- Enhance the environmental performance of all economic operators having associations with the life-cycle of vehicles.
What are End of Life Vehicles Regulations?
These are the End of Life Vehicles Regulations-
1. Producer Registration
If any producer is manufacturing or importing cars or small vans (classed as M1 or N1), they must register with Defra. If you want to register, you’ll need to send the following information to the ELV Registrations Unit:
- Name of your business
- Name, telephone number, and address of your main place of business or registered office
- Address for serving notices (if the address is different from above)
- Description of the vehicles you are declaring responsibility for placing on the market
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2. Materials and Components
Materials and components for small vans and cars must not contain lead, cadmium, hexavalent chromium, or mercury. But in case there are no adequate alternatives for these materials, the directive does allow defined exemptions based on Annex II of the ELV Directive 2000/53/EC. However, this requirement doesn’t apply to the spares, service, or replacement parts of vehicles placed on the UK market prior to 1 July 2003.
Certain rubber and plastic parts weighing over 200 grams (except tires) needs to be marked according to the regulations to promote their reuse, recycling, and recovery.
Technical documents showing that the vehicles, components, and materials comply with the heavy metals restrictions as well as marking standards for rubber and plastic parts must be retained for nearly four years.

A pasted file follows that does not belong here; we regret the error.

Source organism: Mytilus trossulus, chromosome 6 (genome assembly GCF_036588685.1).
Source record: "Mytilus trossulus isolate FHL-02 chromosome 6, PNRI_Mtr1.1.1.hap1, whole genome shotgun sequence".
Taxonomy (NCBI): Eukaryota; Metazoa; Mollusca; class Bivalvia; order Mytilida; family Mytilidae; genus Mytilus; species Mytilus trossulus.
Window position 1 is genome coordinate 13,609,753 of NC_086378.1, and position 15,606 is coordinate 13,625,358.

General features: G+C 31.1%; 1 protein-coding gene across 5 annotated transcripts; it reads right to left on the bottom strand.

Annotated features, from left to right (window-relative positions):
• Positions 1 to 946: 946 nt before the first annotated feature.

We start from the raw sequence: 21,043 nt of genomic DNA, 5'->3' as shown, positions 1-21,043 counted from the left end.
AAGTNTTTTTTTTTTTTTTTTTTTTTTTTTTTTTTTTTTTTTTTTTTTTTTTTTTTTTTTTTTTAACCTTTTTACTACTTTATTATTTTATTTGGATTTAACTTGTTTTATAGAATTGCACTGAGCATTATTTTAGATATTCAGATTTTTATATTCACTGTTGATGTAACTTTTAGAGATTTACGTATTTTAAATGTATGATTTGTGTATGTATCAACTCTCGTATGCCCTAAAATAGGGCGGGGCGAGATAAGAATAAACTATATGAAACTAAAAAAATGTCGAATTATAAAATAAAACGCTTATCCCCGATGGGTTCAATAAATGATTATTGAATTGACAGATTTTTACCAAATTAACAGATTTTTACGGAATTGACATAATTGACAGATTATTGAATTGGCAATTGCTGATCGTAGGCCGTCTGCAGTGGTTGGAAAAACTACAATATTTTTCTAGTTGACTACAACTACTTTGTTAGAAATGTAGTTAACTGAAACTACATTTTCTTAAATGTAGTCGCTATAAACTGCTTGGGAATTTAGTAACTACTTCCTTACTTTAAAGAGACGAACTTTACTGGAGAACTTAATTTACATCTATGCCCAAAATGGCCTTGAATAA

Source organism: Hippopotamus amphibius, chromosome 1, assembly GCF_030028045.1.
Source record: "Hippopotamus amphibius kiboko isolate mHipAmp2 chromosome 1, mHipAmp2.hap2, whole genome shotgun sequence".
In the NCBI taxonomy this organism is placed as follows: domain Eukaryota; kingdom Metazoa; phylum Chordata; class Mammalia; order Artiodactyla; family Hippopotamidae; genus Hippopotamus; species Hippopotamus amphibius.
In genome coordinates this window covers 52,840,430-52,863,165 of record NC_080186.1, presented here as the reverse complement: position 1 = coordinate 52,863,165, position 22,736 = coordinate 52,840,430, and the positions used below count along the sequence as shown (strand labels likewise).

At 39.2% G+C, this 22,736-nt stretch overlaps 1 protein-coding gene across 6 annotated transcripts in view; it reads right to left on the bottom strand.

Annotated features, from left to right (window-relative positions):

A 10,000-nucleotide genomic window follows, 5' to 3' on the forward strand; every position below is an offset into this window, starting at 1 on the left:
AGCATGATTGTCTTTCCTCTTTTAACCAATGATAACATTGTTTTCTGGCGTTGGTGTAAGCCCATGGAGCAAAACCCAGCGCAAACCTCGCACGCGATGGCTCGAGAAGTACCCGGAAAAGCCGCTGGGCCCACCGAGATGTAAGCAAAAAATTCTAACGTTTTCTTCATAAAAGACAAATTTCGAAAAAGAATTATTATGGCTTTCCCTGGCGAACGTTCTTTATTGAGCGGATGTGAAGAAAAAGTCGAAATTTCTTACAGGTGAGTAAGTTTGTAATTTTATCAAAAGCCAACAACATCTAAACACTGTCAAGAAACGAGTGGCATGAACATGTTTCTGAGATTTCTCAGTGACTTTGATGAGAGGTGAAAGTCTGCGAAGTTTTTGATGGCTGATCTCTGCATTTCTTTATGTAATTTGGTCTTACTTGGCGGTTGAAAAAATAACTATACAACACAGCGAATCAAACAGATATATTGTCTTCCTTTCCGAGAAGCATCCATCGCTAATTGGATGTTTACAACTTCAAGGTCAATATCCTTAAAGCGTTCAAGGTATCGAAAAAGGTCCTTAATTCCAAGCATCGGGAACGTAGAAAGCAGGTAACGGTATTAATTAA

Within six months of placing any new type of vehicle in the UK market, public information should be provided on the materials as well as any hazardous substances it uses. Additionally, there should be guidance on how to dismantle, reuse, or recover the components of the vehicle. All potential buyers should be able to access this information through manuals, promotional literature, websites, etc.
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3. Free Take Back
The vehicle producer needs to provide a convenient network of AFTs (authorized treatment facilities). They must make acceptable alternative arrangements that offer free take-back for their brands when they become ELVs.
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4. Recovery and Recycling Targets
Producers should meet the annual targets of their brands. Currently, 85 percent of recycling and 95 percent by average recycling weight of each ELV. ATFs need to take the responsibility for meeting the annual targets if they accept vehicles outside a producer’s free take-back network. Every year, detailed rates on reuse, recycling, and recovery need to be submitted to Defra.
So now we know what is end of life vehicle and what needs to be done with them. The EU’s end of life vehicles regulations seems to have been very effective ever since they were proposed and adopted. It is safe to say that all the countries out there can be doing so much better if they could chart out similar directives and abide by them especially after looking at the facts and figures of ELVs in places like the US and Canada.